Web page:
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Military Contemporaries
of Lachlan Macquarie
at Seringapatam in 1799

Hyderabad Army & the British Subsidiary Force

On the 19 February 1799 the six (6) East India Company battalions in Hyderabad under the command of Lieutenant-Colonel James Dalrymple, along with four (4) battalions of Hyderabadi troops under Captain John Malcolm, and over 10,000 Hyderabadi cavalry under the command of Mir Alam, joined up with Lord Harris' Grand Army on its march from Vellore for the assault on Seringapatam.

DALRYMPLE, James (1757-1800) - Lieutenant-Colonel
[British Subsidiary Force (HEIC) - Hyderabad Army]
Commissioned: Cadet (HEIC) 1770; Ensign 22 February 1782; Lieutenant 4 July 1778; Captain 2 November 1783; Major 1 March 179*; Lieuteant-Colonel 1 June 1796.
Dalrymple had been a prisoner of Hyder Ali and Tipu Sultan at Seringapatam with David Baird. Both men had been captured after the disastrous British defeat at Pollilur in 1780.
He died at Hyderabad on 9 December 1800. He was married to Mooti Begum, the daughter of the the Nawab of Masulipatam, and they had five (5) children - 4 sons and 1 daughter, Noor Jah Begum.

DALRYMPLE, William, White Mughals: Love and Betrayal in Eighteenth Century India. London: HarperCollins, 2002.

MALCOLM, John (1769-1833) - Captain
[British Subsidiary Force (HEIC) - Hyderabad Army]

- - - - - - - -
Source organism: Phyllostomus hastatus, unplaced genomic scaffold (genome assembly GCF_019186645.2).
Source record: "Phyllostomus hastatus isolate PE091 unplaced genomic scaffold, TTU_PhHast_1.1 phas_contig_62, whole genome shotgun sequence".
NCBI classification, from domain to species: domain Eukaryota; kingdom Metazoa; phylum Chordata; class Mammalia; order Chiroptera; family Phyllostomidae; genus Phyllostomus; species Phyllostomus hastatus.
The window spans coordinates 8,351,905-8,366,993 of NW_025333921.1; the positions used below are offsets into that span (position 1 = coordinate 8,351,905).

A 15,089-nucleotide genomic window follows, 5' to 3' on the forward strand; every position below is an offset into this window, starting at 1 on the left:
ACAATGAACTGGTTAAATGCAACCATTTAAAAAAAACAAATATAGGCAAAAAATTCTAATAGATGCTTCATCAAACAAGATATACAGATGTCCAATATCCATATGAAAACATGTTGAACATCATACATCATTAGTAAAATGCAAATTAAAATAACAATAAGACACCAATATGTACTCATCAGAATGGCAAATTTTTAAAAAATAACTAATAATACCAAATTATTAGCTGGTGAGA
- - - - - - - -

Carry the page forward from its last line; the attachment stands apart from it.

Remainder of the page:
Arrived in India 1783. During the Third Mysore War, in 1792-1793, Malcolm was appointed as a Persian interpreter to the Nizam of Hyderabad's troops at Seringapatam; he returned to Britain in 1794 but returned in 1796 as Secretary to Sir Alured Clark, the Commander-in-Chief, Madras, and was reappointed to that post in 1797 by Clark's successor, General George, Lord Harris. In 1798 he gained an appointment as Assistant to the British Resident at Hyderabad and was instrumental in securing the surrender and disarmament of the 'French corps' of troops in the service of the Nizam in October 1798. In 1799 served as Political Officer to the Nizam of Hyderabad's Army at Seringapatam, and later that year he was named Joint-Secretary to the Commission set up to determine the boundaries and political future of Mysore. He enjoyed the political support and patronage Lord Mornington, Governor-General of India, and his brother, Colonel Arthur Wellesley, the future Duke of Wellington, with whom he served at Seringapatam. Thereafter, he had a extremely distinguished military/diplomatic career in India and Persia, culminating finally in his appointment as Governor of Bombay 1827-1830. He was knighted in 1812 and in April 1815 was made a K.C.B.
Commissioned: Cadet (HEIC) 1781; Ensign 24 October 1784; Lieutenant 1 November 1788 ; Captain 29 September 1798; Major 27 January 180*; Lieutenant-Colonel 12 December 1804; Colonel 4 June 1813; Brigadier-General; Major-General 12 August 1819.
Died: 30 May 1833, in London.